In a manner of speaking
The back-to-back nature of the Iowa and New Hampshire contests has in the past fulfilled an important function for Republicans as they choose their presidential nominee: they’ve made clear who the top-tier candidates are for the job, and in several key points, dramatically changed the race. This time around, Iowa failed to do so — and New Hampshire may follow suit.
For Donald Trump, the caucus win went as expected, with a slim majority of the overall vote, in what looks to be the lowest turnout competitive Iowa caucus in a quarter century. It’s a significant victory earning him twenty of the forty delegates up for grabs in the state, but it was somewhat less impressive than it could have been without fourth finisher Vivek Ramaswamy in the race — then, Trump might have sniffed 60 percent. The biotech investor exited the race Tuesday evening after several days of jabs from Trump himself and his camp, clearly irritated that the stalking horse overstayed its welcome.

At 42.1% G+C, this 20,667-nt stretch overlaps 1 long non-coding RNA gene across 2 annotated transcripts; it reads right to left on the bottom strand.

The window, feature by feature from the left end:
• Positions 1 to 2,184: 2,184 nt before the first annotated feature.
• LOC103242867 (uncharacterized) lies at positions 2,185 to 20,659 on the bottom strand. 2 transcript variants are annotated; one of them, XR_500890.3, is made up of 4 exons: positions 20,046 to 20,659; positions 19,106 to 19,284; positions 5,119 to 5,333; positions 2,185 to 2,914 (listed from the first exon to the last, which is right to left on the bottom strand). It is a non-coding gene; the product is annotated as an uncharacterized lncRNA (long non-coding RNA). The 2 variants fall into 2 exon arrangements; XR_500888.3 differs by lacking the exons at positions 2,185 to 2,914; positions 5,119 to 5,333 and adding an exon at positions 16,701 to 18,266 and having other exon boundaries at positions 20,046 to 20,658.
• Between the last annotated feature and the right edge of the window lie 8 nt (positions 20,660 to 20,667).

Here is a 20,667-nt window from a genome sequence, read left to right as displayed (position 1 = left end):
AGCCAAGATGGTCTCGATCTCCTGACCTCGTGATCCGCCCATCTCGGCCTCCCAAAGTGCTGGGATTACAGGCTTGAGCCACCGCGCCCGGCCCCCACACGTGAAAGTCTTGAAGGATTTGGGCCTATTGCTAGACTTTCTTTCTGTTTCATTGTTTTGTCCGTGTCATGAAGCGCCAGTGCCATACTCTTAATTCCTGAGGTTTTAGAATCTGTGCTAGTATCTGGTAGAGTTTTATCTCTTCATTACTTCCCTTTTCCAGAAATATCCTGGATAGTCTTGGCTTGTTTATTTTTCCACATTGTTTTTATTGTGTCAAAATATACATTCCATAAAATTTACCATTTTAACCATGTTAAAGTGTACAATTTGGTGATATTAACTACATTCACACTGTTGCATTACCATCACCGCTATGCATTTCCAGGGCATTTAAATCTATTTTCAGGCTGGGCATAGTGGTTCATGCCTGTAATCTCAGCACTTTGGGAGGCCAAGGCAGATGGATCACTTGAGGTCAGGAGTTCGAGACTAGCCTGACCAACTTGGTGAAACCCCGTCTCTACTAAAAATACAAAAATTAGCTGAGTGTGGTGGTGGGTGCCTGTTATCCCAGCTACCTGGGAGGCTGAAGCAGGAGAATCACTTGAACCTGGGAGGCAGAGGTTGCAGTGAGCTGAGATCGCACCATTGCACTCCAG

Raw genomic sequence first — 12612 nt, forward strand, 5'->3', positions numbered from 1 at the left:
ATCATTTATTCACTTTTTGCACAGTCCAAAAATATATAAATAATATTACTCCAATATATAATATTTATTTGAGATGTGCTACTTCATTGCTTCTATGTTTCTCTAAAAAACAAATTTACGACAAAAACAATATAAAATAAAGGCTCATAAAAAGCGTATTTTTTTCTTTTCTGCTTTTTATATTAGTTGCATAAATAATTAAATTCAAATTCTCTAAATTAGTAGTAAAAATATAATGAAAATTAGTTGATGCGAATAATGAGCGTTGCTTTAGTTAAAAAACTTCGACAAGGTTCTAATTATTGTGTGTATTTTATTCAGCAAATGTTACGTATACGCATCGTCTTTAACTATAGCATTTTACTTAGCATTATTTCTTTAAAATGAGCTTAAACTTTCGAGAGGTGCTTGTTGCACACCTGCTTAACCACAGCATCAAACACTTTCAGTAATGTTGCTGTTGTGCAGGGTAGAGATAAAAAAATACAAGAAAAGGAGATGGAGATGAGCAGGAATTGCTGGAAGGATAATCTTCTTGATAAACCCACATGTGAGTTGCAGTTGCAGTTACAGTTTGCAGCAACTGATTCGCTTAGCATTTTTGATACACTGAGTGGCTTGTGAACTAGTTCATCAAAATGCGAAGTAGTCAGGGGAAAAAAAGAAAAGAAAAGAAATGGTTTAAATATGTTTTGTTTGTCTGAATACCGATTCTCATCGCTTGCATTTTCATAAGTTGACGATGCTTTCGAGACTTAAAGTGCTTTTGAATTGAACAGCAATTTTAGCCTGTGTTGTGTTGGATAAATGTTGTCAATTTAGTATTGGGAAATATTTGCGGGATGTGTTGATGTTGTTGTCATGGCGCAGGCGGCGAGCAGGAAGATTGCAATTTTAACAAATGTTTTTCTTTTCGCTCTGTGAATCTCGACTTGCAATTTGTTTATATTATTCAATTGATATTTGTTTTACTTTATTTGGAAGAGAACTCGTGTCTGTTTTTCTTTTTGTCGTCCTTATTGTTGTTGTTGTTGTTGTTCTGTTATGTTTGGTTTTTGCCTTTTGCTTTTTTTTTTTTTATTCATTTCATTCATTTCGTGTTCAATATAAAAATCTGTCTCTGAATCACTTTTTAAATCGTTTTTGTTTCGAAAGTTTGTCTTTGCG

What didn’t happen in Iowa that easily could have, given the media reports and poll trends in the run-up to the voting, was a total collapse of the Ron DeSantis forces and a surge from Nikki Haley. Despite the chaotic nature of the DeSantis campaign in the past few months, his final push kept him in second, snagging eight delegates and going on to fight another day. The ever-scripted Haley stuck to her message of Iowa making it a two-person race — but she did so looking up from third.